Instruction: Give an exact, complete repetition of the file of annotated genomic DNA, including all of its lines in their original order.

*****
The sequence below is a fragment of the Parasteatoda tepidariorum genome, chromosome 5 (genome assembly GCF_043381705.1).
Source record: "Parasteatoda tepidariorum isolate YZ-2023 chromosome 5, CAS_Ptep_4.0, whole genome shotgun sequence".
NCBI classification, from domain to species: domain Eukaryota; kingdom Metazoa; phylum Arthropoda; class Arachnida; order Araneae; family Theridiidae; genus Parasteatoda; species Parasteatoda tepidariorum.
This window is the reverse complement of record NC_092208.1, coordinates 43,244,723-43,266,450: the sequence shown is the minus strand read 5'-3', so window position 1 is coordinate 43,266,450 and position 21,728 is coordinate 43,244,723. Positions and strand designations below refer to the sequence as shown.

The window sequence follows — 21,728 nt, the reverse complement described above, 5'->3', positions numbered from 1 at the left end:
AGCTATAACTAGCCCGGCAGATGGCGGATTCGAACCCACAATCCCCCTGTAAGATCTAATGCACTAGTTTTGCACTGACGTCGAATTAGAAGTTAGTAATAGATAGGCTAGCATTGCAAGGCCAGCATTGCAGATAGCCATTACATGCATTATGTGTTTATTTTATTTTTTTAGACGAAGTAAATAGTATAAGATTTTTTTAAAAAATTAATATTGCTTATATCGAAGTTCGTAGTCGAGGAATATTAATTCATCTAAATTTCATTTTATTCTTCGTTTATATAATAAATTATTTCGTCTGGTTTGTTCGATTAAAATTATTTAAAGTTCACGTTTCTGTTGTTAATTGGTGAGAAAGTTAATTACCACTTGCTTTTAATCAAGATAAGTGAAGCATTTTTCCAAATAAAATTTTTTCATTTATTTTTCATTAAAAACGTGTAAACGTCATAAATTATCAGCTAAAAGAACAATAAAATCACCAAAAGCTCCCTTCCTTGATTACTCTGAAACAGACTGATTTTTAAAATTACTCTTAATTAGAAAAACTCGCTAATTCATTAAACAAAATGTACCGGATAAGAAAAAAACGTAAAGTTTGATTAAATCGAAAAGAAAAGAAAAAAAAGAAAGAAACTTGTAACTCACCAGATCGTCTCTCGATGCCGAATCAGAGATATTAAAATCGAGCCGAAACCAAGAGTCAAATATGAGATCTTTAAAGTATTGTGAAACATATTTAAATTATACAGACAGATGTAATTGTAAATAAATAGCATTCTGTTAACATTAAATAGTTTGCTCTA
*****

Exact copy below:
The sequence below is a fragment of the Parasteatoda tepidariorum genome, chromosome 5 (genome assembly GCF_043381705.1).
Source record: "Parasteatoda tepidariorum isolate YZ-2023 chromosome 5, CAS_Ptep_4.0, whole genome shotgun sequence".
NCBI classification, from domain to species: domain Eukaryota; kingdom Metazoa; phylum Arthropoda; class Arachnida; order Araneae; family Theridiidae; genus Parasteatoda; species Parasteatoda tepidariorum.
This window is the reverse complement of record NC_092208.1, coordinates 43,244,723-43,266,450: the sequence shown is the minus strand read 5'-3', so window position 1 is coordinate 43,266,450 and position 21,728 is coordinate 43,244,723. Positions and strand designations below refer to the sequence as shown.

The window sequence follows — 21,728 nt, the reverse complement described above, 5'->3', positions numbered from 1 at the left end:
AGCTATAACTAGCCCGGCAGATGGCGGATTCGAACCCACAATCCCCCTGTAAGATCTAATGCACTAGTTTTGCACTGACGTCGAATTAGAAGTTAGTAATAGATAGGCTAGCATTGCAAGGCCAGCATTGCAGATAGCCATTACATGCATTATGTGTTTATTTTATTTTTTTAGACGAAGTAAATAGTATAAGATTTTTTTAAAAAATTAATATTGCTTATATCGAAGTTCGTAGTCGAGGAATATTAATTCATCTAAATTTCATTTTATTCTTCGTTTATATAATAAATTATTTCGTCTGGTTTGTTCGATTAAAATTATTTAAAGTTCACGTTTCTGTTGTTAATTGGTGAGAAAGTTAATTACCACTTGCTTTTAATCAAGATAAGTGAAGCATTTTTCCAAATAAAATTTTTTCATTTATTTTTCATTAAAAACGTGTAAACGTCATAAATTATCAGCTAAAAGAACAATAAAATCACCAAAAGCTCCCTTCCTTGATTACTCTGAAACAGACTGATTTTTAAAATTACTCTTAATTAGAAAAACTCGCTAATTCATTAAACAAAATGTACCGGATAAGAAAAAAACGTAAAGTTTGATTAAATCGAAAAGAAAAGAAAAAAAAGAAAGAAACTTGTAACTCACCAGATCGTCTCTCGATGCCGAATCAGAGATATTAAAATCGAGCCGAAACCAAGAGTCAAATATGAGATCTTTAAAGTATTGTGAAACATATTTAAATTATACAGACAGATGTAATTGTAAATAAATAGCATTCTGTTAACATTAAATAGTTTGCTCTA